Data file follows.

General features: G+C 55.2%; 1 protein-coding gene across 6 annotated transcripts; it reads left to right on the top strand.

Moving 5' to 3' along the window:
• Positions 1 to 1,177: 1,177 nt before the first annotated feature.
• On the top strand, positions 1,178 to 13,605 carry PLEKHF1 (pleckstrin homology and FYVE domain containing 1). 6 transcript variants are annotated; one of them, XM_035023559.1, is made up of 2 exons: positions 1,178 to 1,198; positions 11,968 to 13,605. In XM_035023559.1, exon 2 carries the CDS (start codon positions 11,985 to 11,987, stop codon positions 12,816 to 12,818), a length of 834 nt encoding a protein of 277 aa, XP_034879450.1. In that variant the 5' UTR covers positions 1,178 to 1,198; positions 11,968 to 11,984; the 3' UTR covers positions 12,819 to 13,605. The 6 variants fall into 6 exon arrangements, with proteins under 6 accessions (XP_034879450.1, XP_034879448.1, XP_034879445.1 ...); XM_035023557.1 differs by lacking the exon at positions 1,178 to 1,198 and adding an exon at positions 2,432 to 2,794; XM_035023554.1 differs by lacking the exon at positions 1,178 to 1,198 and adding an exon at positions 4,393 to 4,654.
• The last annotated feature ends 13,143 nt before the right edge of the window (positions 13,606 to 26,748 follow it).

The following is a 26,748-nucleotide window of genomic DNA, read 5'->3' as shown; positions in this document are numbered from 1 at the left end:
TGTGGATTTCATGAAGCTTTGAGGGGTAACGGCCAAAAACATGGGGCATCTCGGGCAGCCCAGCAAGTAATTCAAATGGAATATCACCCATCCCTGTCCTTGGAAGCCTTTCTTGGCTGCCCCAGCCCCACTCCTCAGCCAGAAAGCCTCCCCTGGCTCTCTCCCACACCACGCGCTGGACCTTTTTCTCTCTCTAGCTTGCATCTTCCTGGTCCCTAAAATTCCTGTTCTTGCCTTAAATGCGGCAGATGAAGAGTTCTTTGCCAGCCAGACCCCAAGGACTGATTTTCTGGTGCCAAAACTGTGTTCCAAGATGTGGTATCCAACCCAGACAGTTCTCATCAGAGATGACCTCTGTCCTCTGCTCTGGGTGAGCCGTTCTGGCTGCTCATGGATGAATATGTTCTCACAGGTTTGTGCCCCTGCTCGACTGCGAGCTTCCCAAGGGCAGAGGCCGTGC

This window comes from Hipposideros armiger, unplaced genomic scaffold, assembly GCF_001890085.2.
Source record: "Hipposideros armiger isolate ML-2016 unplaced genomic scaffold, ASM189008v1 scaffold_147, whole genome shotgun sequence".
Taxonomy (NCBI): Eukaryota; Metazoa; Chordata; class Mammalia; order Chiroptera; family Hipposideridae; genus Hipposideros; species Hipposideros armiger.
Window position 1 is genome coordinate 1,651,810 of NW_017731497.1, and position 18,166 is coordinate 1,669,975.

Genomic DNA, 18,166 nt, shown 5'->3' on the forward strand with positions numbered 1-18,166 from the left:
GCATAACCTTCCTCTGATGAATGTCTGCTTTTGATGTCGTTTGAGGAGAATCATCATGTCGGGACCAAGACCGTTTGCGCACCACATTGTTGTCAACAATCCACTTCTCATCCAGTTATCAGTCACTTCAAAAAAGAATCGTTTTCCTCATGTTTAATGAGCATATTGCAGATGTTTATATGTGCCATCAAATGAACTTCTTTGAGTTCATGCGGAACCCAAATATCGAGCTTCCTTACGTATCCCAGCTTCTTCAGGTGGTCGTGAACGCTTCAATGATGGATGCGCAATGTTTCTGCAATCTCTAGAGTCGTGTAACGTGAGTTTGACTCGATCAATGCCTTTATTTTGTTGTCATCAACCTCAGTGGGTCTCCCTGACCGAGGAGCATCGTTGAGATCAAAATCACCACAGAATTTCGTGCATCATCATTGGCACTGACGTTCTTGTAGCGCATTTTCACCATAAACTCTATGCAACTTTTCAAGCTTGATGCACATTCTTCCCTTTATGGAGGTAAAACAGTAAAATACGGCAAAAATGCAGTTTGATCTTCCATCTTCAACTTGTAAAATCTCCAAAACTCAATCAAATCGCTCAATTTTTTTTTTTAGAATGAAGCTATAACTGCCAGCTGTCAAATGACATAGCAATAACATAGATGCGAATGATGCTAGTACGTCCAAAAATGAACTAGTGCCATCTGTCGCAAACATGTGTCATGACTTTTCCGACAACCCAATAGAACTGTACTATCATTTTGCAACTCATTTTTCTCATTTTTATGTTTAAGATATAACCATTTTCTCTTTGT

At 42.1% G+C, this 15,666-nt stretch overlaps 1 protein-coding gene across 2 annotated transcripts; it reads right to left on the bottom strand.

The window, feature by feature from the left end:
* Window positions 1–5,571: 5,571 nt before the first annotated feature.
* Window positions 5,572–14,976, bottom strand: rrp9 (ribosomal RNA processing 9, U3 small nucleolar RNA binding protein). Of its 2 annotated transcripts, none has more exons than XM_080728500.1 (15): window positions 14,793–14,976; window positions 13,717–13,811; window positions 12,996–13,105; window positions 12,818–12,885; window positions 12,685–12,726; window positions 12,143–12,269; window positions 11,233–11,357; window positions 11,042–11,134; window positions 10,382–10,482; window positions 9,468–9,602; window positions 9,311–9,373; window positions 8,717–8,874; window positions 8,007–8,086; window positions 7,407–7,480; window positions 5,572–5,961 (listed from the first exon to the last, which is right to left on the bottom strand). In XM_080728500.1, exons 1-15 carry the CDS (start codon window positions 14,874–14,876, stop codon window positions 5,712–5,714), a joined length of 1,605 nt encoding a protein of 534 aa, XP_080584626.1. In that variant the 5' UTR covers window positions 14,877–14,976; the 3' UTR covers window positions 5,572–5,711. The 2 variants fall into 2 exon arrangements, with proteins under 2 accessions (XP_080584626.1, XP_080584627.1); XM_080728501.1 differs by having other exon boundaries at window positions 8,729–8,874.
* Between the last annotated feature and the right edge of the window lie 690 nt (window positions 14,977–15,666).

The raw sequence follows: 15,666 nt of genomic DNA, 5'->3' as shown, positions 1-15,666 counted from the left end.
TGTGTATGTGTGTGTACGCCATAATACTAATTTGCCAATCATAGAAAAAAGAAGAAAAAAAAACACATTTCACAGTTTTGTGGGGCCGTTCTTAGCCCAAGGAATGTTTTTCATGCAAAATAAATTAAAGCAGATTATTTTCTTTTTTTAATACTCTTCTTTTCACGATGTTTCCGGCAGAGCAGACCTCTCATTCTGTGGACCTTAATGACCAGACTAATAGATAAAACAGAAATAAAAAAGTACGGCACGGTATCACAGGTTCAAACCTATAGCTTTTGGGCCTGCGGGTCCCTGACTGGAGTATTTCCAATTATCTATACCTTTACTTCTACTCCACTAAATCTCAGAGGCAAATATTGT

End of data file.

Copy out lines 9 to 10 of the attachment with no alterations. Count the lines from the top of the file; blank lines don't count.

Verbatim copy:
Source record: "Hipposideros armiger isolate ML-2016 unplaced genomic scaffold, ASM189008v1 scaffold_147, whole genome shotgun sequence".
Taxonomy (NCBI): Eukaryota; Metazoa; Chordata; class Mammalia; order Chiroptera; family Hipposideridae; genus Hipposideros; species Hipposideros armiger.